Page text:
God gave us good-sense, didn’t He? It’s clear that plunging necklines, micro-minis, and camis worn alone aren’t kosher for church wear (or for ordinary dressy affairs, either). We need to be told that? That kind of thing is obvious even to children. As bad as it is when young people do such, what’s worse is when someone over forty wears such… in virtually all cases, it’s an absolute eyesore (we’ve all seen it, haven’t we?). We don’t need rules… let’s face it, we all KNOW what’s provocative and what’s not (if you don’t know that, boy, are you in trouble, hon). What we do need is good example, wouldn’t you agree?

What’s modest? Look at the image posted at the head of the article. Metropolitan Hilarion Kapral is with modestly-dressed women… they’re not in black, and they’re not frumps (do note that feminine trousers are kosher). Any questions?




25 April 2013. “The Many Shades of Modern Orthodox”: How Something Written About Jews Applies to Orthodox Christians, Too

00 Malankara Orthodox. 26.11.12


00 Sick Child in Orthodox Church... 09.12


04e Sunday of Orthodoxy Cuba


Barbara-Marie Drezhlo. Orthodox Unity. 2012


00.00 Patr Kirill and Patr Karekin 11.11


This piece about Jewish life at Columbia University (specifically, about the Modern Orthodox Movement on the campus) is a good read, and I recommend that you read it before going on with my post (it’s very good stuff, indeed… read it in the light of living a traditional faith in modern society). Let’s start with the title, The Many Shades of Modern Orthodox… that fits Orthodox Christians to a tee. Firstly, there are Eastern and Oriental Orthodox… sundered for sixteen centuries ecclesiastically, yet, still a coherent socio-cultural whole and not an artificial ideational construct. Yes, Virginia, there IS an “Orthosphere”… an Orthodox “civilisational space”, as Russian-style categorisation has it. Despite Chalcedon, the “feel” and “flavour” of Orthodox Christianity still persists in both “Eastern” and “Oriental” branches… something that doesn’t hold true for papists, Protestants, and sectarians, by the way (that applies equally to Uniates… they’re subservient lickspittles of the Pope of Rome).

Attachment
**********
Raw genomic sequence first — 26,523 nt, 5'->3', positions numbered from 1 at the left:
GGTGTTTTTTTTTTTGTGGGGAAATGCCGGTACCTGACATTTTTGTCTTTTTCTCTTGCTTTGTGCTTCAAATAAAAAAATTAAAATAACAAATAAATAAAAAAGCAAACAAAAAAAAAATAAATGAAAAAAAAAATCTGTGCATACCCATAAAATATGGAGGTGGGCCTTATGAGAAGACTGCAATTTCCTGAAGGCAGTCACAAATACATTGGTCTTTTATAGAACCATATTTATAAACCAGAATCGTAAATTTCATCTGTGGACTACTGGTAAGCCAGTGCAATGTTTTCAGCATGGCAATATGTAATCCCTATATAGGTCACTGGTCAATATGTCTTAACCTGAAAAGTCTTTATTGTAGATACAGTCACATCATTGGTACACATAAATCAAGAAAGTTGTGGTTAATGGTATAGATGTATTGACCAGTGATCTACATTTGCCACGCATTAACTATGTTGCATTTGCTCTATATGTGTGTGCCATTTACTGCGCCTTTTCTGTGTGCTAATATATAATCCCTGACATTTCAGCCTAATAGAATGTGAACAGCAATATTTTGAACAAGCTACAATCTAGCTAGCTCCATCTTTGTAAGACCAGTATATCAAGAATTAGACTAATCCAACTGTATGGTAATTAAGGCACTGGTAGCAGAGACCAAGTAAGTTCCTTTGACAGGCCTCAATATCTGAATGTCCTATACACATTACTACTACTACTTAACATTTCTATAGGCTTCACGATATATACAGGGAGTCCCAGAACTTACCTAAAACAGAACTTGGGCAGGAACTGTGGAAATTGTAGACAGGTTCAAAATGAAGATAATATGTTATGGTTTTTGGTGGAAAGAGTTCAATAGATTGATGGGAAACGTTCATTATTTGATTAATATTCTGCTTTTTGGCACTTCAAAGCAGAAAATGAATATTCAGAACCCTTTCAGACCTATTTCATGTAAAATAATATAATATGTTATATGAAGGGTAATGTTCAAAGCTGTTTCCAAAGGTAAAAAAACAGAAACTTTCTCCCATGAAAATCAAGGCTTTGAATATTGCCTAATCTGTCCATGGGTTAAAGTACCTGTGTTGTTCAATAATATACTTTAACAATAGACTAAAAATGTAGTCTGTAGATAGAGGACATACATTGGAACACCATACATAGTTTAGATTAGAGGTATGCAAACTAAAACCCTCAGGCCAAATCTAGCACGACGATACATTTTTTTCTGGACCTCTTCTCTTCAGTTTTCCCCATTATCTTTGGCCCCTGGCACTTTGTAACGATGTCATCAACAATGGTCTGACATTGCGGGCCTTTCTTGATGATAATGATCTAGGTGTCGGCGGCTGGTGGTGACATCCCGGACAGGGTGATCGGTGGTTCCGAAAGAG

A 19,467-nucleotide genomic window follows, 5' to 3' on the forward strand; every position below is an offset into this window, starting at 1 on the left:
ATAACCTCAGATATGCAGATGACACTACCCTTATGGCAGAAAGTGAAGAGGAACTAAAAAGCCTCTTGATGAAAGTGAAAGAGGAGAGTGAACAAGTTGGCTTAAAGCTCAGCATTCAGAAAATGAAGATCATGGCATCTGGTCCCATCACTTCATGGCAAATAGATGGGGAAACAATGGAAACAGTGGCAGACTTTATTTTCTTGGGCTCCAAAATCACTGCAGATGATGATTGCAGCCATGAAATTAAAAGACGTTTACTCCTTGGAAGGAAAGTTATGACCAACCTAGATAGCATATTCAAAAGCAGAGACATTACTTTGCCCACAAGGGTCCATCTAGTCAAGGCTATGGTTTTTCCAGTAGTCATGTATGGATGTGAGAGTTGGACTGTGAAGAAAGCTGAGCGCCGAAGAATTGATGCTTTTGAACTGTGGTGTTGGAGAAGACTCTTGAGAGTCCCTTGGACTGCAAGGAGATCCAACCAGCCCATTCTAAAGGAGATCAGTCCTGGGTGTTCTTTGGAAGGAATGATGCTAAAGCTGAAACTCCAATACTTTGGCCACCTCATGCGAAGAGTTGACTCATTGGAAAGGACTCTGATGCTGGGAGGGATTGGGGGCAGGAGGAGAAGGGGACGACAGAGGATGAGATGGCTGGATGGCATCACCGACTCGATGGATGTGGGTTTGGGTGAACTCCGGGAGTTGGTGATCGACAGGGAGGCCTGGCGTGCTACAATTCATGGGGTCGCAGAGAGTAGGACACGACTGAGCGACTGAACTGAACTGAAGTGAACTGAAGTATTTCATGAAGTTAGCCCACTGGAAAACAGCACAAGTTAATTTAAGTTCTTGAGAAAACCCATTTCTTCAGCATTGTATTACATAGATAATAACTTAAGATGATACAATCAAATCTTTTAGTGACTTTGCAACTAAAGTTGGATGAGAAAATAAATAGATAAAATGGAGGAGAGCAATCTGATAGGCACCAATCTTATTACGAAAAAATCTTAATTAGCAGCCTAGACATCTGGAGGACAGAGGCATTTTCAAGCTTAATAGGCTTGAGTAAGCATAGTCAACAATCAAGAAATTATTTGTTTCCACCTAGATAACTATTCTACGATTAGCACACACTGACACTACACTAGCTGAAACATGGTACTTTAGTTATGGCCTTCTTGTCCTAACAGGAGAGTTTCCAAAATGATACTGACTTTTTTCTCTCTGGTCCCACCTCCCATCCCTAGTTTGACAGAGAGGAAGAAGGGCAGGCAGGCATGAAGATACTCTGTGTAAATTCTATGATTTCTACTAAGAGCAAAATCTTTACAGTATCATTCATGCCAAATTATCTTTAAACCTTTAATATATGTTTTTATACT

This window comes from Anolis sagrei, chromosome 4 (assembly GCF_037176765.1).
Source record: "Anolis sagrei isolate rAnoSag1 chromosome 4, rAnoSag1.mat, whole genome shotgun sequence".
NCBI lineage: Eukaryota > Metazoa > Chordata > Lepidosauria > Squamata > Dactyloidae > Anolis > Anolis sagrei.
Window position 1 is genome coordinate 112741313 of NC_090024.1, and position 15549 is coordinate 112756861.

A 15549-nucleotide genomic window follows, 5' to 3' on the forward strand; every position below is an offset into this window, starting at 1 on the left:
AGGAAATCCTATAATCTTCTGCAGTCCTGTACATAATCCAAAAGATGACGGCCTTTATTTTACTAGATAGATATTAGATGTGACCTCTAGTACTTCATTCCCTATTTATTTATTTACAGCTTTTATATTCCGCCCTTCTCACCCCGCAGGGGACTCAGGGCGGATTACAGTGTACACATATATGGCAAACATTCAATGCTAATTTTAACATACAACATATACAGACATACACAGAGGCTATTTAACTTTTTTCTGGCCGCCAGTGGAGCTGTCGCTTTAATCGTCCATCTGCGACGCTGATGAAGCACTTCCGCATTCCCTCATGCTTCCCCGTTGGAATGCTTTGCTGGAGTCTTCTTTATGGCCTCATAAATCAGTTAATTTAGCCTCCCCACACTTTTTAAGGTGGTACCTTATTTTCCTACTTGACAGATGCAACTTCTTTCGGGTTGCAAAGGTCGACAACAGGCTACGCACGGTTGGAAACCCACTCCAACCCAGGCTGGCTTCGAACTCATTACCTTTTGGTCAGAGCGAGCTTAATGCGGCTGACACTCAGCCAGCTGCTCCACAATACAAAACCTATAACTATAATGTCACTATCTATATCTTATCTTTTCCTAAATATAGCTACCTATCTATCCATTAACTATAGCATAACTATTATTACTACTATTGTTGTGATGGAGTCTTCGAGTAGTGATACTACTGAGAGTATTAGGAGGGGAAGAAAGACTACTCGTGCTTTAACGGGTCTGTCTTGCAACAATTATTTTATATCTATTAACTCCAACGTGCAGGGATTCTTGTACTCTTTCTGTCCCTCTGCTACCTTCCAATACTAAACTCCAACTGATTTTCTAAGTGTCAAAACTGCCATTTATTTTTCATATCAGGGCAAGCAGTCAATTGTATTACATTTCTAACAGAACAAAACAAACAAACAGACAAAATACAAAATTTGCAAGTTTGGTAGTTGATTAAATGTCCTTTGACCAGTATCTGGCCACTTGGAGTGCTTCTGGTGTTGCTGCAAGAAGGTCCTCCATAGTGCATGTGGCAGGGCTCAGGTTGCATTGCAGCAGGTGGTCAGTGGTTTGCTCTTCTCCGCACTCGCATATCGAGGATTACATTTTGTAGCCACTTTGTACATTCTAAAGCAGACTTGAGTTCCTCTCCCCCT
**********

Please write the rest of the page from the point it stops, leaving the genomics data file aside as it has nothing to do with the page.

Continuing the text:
For instance, there’s something called the St Andrew Clergy Brotherhood in our area… mostly, it holds all-Orthodox services on the Sunday evenings of the Easter Lent. I’ll tell you what bothers me… we have Oriental Orthodox in our area… Armenian, Coptic, and Indian… and none of them are invited to be even “honoured guests” at these services. Yes… I know that concelebration is out of bounds until the Church kafuffle is squared away, but we can be friendly neighbours, all the same. That is, we can invite the Oriental Orthodox clergy to be our guests… perhaps, one of their clergy could speak a “good word” at the dinner that follows the services. In reciprocity, the Oriental clergy could hold a service at one of their parishes, and we could be the “guests” (I’m talking about “observing”, NOT concelebrating… so, all of you tight-arsed rulesniks can peel yourself off the ceiling). After all, Orthodox Christianity is a coherent whole… we may be sundered for the moment… we may not be in communion at the moment… but we ARE a whole, and only the wilfully-blind refuse to see that (there is none so blind as they who will not to see).